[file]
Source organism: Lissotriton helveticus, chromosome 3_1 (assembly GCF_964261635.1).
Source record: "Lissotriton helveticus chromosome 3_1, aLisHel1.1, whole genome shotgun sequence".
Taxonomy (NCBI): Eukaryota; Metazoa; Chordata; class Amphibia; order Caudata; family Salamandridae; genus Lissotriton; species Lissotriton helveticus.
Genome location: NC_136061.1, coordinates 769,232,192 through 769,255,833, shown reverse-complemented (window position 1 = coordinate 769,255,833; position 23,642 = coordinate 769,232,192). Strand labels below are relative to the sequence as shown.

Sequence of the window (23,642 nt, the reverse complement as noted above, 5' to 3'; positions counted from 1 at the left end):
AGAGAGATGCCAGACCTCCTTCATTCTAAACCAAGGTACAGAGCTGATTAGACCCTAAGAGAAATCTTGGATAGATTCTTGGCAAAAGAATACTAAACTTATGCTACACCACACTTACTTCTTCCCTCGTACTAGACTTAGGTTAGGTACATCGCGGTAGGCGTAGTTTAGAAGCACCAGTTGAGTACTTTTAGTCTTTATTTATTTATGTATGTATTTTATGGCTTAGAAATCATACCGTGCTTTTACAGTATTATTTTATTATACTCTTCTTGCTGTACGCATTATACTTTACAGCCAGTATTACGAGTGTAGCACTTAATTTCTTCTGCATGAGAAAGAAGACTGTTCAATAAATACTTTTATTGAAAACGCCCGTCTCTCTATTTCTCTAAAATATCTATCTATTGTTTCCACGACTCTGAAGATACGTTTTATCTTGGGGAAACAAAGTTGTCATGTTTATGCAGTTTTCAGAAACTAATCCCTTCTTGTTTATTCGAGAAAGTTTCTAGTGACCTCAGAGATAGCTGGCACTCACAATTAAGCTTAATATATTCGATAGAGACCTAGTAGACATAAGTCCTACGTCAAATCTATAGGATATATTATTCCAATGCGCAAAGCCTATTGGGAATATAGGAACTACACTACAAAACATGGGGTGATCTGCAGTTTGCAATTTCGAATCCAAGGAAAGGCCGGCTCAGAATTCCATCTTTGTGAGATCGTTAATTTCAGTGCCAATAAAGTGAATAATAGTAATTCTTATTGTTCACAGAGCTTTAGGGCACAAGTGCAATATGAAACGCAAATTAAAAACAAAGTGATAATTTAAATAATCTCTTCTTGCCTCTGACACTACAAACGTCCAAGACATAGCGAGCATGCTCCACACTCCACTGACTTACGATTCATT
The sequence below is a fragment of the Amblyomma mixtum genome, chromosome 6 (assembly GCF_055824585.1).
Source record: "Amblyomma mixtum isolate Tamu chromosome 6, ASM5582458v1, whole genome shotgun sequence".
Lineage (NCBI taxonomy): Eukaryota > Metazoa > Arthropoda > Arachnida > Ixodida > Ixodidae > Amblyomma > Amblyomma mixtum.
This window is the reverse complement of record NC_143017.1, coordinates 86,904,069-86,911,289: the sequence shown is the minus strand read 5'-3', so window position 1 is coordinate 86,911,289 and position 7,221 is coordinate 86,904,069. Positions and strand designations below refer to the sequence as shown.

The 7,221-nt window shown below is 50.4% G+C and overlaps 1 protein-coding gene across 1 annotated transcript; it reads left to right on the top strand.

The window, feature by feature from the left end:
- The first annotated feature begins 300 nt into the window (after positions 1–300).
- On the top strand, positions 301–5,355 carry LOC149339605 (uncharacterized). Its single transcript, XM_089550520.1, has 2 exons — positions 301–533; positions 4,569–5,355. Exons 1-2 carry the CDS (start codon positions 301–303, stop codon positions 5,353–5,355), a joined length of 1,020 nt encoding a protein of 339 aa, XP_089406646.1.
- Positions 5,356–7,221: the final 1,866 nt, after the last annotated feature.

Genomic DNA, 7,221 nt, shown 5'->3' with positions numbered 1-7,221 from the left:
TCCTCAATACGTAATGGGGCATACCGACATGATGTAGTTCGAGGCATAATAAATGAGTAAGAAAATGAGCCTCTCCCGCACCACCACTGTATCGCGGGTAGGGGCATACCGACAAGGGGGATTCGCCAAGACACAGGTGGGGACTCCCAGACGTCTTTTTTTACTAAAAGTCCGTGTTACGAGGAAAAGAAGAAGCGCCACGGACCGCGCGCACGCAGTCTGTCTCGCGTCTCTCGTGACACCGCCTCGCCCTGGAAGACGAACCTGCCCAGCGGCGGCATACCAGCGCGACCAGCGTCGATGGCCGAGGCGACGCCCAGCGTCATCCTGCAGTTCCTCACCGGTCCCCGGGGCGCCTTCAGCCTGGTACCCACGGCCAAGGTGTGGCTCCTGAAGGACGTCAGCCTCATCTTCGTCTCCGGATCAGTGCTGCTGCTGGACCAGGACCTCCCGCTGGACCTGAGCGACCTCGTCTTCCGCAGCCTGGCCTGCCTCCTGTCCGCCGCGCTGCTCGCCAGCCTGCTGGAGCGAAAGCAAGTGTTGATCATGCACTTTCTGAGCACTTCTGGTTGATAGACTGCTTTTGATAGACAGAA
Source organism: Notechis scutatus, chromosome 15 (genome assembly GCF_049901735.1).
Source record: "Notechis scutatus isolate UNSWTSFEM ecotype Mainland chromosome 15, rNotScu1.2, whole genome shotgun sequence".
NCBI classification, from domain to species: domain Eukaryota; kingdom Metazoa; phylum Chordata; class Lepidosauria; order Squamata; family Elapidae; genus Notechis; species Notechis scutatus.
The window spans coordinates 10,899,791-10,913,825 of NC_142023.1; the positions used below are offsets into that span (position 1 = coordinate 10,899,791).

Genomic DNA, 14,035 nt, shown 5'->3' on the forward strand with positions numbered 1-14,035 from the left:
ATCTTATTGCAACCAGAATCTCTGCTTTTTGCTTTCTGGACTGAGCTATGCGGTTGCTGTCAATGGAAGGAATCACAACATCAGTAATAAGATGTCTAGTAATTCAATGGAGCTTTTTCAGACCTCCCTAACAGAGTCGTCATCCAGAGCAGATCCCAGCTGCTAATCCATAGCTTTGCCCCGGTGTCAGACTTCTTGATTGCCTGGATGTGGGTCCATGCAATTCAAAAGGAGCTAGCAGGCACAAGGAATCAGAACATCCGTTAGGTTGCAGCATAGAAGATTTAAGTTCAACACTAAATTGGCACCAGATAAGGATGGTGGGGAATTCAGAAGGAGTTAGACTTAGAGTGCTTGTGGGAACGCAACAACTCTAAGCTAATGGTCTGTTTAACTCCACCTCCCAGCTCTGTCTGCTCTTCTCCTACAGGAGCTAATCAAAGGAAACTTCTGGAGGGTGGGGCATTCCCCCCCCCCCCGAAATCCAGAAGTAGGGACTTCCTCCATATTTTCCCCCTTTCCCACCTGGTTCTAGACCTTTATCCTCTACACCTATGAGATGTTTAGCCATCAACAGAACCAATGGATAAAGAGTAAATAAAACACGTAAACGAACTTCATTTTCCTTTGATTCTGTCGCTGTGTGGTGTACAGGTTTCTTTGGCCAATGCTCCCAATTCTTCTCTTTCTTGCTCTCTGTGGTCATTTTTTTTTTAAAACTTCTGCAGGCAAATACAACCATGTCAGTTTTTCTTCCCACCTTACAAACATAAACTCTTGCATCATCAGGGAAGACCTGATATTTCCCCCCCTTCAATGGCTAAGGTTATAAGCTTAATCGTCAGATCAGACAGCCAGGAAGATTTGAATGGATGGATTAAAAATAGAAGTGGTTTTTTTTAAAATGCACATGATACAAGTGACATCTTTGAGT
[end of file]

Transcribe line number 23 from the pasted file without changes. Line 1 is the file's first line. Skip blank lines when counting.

ATCTTATTGCAACCAGAATCTCTGCTTTTTGCTTTCTGGACTGAGCTATGCGGTTGCTGTCAATGGAAGGAATCACAACATCAGTAATAAGATGTCTAGTAATTCAATGGAGCTTTTTCAGACCTCCCTAACAGAGTCGTCATCCAGAGCAGATCCCAGCTGCTAATCCATAGCTTTGCCCCGGTGTCAGACTTCTTGATTGCCTGGATGTGGGTCCATGCAATTCAAAAGGAGCTAGCAGGCACAAGGAATCAGAACATCCGTTAGGTTGCAGCATAGAAGATTTAAGTTCAACACTAAATTGGCACCAGATAAGGATGGTGGGGAATTCAGAAGGAGTTAGACTTAGAGTGCTTGTGGGAACGCAACAACTCTAAGCTAATGGTCTGTTTAACTCCACCTCCCAGCTCTGTCTGCTCTTCTCCTACAGGAGCTAATCAAAGGAAACTTCTGGAGGGTGGGGCATTCCCCCCCCCCCCGAAATCCAGAAGTAGGGACTTCCTCCATATTTTCCCCCTTTCCCACCTGGTTCTAGACCTTTATCCTCTACACCTATGAGATGTTTAGCCATCAACAGAACCAATGGATAAAGAGTAAATAAAACACGTAAACGAACTTCATTTTCCTTTGATTCTGTCGCTGTGTGGTGTACAGGTTTCTTTGGCCAATGCTCCCAATTCTTCTCTTTCTTGCTCTCTGTGGTCATTTTTTTTTTAAAACTTCTGCAGGCAAATACAACCATGTCAGTTTTTCTTCCCACCTTACAAACATAAACTCTTGCATCATCAGGGAAGACCTGATATTTCCCCCCCTTCAATGGCTAAGGTTATAAGCTTAATCGTCAGATCAGACAGCCAGGAAGATTTGAATGGATGGATTAAAAATAGAAGTGGTTTTTTTTAAAATGCACATGATACAAGTGACATCTTTGAGT